If you find yourself struggling with debt, it’s important to seek professional advice to explore repayment options and develop a debt management plan.

6. Get Insured

It may be tempting to save a couple bucks each month by skipping coverage, especially when you’re young, healthy, and financially stretched.

However, it is key to protect yourself and your assets. Consider acquiring essential insurance coverage, such as health insurance, renter’s or homeowner’s insurance, and auto insurance.

Additionally, evaluate the benefits of life insurance and disability insurance based on your specific circumstances.

7. Don’t Count on Money You Don’t Have Yet

As you start your career, it’s natural to aspire for salary increases and promotions.

While it’s possible that you may see an increase in income in the future, it’s essential not to rely on that anticipated money to support your current lifestyle.

Maintain a realistic financial outlook, live within your means, and focus on building a strong financial foundation based on your current income and savings habits.

8. Start Saving for Retirement Now

Retirement may seem far away, but it’s never too early to begin saving.

Starting at age 22 instead of 32 can make a significant difference. For example, if you invest $5,000 into a retirement account annually starting at the age of 22, by the time you reach retirement age (67), you’ll have nearly twice the amount of money saved compared to someone who starts investing at 32.

Take advantage of retirement accounts offered by your employer, such as a 401(k) or a similar retirement plan.

Consider contributing enough to meet any employer matching contributions to maximize your savings. “By not taking advantage of it, you’re basically leaving free money on the table,” advises Rafe.

The power of compound interest and long-term investments can have a significant impact on your retirement nest egg.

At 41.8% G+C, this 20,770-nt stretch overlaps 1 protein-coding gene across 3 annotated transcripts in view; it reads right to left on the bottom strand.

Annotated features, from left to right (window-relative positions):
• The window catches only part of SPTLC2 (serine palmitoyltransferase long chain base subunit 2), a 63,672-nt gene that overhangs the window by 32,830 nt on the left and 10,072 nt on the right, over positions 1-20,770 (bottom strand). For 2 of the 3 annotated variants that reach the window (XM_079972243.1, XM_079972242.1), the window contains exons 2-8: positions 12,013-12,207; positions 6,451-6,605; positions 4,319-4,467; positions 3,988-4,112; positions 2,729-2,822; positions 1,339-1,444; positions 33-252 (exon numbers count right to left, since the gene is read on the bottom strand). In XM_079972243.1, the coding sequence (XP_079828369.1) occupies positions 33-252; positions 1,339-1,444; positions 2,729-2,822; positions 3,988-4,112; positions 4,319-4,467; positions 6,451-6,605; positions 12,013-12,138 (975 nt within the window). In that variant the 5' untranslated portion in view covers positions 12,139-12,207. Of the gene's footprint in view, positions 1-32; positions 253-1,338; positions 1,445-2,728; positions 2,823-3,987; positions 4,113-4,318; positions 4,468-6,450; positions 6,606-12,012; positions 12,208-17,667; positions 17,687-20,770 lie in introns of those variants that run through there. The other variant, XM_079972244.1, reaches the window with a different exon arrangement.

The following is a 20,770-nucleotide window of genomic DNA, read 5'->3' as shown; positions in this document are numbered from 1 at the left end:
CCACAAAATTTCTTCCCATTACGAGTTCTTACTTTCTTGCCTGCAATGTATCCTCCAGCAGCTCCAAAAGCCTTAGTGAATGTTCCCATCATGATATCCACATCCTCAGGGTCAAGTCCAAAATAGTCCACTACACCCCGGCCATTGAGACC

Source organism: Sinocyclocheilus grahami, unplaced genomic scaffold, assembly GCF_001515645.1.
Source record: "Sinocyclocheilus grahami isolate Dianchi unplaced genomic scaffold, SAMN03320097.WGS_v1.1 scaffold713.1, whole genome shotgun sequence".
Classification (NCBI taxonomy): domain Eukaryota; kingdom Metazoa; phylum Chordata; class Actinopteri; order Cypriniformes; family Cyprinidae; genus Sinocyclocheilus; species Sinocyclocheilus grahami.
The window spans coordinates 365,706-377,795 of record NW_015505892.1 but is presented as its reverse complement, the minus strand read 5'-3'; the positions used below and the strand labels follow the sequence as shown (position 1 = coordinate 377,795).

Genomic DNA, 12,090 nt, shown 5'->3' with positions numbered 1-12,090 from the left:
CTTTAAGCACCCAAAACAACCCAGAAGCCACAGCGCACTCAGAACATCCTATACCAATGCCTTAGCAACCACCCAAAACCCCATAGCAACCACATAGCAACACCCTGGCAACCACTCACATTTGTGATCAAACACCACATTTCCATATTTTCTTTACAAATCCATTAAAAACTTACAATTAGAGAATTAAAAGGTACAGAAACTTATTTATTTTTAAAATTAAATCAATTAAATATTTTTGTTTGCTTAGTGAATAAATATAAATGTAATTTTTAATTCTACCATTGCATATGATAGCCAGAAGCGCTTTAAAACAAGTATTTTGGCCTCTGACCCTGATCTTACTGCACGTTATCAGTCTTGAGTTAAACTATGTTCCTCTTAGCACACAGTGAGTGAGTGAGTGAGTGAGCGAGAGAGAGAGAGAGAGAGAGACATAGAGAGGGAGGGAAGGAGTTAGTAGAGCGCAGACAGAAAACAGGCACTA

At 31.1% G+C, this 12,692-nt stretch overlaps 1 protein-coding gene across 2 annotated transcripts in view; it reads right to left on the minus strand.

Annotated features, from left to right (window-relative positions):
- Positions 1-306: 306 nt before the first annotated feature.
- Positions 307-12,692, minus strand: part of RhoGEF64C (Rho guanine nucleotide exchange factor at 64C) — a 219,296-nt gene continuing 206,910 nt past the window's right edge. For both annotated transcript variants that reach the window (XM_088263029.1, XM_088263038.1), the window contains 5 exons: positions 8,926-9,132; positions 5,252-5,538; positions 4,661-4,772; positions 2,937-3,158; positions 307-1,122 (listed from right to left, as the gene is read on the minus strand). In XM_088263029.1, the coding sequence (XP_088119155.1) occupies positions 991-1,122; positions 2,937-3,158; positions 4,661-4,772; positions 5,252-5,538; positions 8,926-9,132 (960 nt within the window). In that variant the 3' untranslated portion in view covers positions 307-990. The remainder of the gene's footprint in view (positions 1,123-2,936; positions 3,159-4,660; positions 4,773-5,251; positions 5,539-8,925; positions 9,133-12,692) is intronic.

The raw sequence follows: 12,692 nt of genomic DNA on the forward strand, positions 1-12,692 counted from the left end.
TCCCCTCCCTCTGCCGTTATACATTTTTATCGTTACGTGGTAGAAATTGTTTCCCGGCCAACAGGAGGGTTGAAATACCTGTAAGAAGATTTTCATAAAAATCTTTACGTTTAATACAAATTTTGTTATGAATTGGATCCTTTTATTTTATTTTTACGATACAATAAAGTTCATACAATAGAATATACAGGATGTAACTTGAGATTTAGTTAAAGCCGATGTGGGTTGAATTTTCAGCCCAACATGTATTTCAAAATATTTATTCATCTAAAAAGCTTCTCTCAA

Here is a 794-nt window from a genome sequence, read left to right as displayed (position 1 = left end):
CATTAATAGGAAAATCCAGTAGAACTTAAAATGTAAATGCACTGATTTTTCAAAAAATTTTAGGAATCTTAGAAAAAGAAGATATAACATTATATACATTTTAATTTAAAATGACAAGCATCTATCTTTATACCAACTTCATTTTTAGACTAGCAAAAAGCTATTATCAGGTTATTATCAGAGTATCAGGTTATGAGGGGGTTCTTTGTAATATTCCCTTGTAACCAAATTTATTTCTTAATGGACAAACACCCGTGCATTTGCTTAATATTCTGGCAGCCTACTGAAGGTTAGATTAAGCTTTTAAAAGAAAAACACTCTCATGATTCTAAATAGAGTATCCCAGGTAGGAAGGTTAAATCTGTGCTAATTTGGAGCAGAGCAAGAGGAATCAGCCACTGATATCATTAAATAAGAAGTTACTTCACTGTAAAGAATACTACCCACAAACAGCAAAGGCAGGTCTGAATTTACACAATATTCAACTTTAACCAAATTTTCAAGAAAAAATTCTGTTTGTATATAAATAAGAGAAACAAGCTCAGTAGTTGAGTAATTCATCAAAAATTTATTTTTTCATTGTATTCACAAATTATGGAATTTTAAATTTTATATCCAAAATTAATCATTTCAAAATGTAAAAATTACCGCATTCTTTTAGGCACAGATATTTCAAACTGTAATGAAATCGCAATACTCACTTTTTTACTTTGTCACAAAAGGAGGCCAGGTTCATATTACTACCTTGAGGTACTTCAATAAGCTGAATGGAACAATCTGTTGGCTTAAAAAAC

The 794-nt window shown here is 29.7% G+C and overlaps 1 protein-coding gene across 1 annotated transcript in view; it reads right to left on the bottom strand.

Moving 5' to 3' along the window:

9. Seek Out Sound Financial Advice

Navigating the world of personal finance can be complex.

It’s important to be careful about the advice you follow, as most of the personal finance advice on social media is false.

Instead, consider seeking guidance from a qualified financial advisor who can help you create a tailored financial plan, address your specific goals, and provide valuable insights on investment strategies, tax planning, and more.


As a new graduate, embracing these money tips will lay the foundation for a secure financial future. Remember, it’s not just about earning money; it’s about making informed decisions, setting financial goals, and developing healthy financial habits.

By implementing these tips early on, you can start working toward the milestones you want to accomplish later in life, whatever they may be.

Best of luck on your financial journey!

Material contained in this article is provided for information purposes only and is not intended to be used in connection with the evaluation of any investments offered by David Lerner Associates, Inc. These materials are provided for general information and educational purposes based upon publicly available information from sources believed to be reliable– we cannot assure the accuracy or completeness of these materials. The information in these materials may change at any time and without notice.